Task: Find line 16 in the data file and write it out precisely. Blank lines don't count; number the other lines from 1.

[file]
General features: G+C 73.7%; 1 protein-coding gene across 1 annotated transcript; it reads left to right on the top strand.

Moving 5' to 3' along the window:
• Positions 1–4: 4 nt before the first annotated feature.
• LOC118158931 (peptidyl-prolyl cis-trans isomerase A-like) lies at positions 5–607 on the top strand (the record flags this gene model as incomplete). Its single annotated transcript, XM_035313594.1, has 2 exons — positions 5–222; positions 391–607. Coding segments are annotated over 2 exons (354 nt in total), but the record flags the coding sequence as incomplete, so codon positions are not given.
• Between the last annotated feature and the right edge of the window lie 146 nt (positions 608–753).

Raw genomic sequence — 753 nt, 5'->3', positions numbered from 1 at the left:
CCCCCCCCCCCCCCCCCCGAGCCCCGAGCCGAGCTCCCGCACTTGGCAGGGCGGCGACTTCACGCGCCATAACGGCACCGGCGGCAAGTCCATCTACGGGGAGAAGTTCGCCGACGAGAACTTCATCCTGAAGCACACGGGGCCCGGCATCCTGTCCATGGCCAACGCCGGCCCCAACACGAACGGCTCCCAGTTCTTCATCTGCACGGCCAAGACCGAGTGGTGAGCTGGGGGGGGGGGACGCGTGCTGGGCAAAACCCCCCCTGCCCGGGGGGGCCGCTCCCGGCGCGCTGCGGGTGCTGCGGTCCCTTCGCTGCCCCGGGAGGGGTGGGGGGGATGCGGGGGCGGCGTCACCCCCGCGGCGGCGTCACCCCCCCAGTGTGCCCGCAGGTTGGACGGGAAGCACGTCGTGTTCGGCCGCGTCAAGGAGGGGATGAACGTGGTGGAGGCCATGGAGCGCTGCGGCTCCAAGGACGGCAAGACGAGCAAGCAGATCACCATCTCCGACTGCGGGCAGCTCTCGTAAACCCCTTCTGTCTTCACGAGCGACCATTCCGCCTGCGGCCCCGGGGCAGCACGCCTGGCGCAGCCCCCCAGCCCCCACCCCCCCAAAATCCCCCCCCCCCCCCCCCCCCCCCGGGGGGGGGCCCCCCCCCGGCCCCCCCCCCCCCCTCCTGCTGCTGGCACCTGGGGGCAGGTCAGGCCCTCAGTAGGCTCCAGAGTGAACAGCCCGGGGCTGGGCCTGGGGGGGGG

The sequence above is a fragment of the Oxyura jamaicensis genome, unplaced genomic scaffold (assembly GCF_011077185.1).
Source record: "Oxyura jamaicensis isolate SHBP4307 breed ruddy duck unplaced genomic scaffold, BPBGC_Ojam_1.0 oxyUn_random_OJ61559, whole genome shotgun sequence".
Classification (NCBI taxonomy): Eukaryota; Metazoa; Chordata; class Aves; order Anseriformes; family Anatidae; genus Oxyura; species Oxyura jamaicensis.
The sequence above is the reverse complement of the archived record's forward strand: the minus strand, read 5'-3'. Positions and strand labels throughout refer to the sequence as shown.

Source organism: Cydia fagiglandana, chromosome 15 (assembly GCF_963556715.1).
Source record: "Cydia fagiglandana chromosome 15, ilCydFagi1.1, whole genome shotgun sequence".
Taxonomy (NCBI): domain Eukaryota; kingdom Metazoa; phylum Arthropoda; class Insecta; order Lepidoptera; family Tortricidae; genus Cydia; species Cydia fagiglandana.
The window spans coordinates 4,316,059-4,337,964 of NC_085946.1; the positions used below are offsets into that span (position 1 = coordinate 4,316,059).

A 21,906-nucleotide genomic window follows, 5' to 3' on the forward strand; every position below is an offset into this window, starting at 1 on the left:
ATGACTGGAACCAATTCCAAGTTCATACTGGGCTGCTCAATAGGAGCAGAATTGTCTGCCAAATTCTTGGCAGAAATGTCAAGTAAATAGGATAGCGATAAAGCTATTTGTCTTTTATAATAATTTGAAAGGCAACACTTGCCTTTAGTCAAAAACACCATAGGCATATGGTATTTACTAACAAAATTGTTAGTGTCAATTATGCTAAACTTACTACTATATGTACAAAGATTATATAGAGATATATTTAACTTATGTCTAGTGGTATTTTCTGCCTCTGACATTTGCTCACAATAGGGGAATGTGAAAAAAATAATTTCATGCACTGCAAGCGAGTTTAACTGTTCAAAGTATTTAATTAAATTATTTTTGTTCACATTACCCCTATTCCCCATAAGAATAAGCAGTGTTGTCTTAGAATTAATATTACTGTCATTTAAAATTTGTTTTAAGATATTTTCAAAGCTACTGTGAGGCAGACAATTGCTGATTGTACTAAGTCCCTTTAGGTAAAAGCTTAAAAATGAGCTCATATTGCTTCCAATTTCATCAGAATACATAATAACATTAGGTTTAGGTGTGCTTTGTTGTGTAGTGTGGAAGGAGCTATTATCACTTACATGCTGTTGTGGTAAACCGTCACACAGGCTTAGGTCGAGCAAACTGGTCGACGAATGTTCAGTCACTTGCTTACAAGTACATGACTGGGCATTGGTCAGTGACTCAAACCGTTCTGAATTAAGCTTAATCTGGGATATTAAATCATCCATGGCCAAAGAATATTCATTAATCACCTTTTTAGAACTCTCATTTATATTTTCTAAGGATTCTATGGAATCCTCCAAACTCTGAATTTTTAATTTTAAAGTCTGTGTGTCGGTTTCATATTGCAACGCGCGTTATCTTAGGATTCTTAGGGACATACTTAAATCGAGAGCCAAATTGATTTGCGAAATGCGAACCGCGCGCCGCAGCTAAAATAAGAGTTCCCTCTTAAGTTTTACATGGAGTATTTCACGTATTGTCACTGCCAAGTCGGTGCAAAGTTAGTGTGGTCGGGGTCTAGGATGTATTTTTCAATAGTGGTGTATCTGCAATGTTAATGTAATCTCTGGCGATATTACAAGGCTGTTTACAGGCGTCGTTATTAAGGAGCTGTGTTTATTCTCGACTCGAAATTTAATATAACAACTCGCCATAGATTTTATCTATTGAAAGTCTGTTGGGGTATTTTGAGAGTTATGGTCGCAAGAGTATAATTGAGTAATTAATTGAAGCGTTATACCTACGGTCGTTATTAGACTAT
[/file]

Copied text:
A 21,906-nucleotide genomic window follows, 5' to 3' on the forward strand; every position below is an offset into this window, starting at 1 on the left: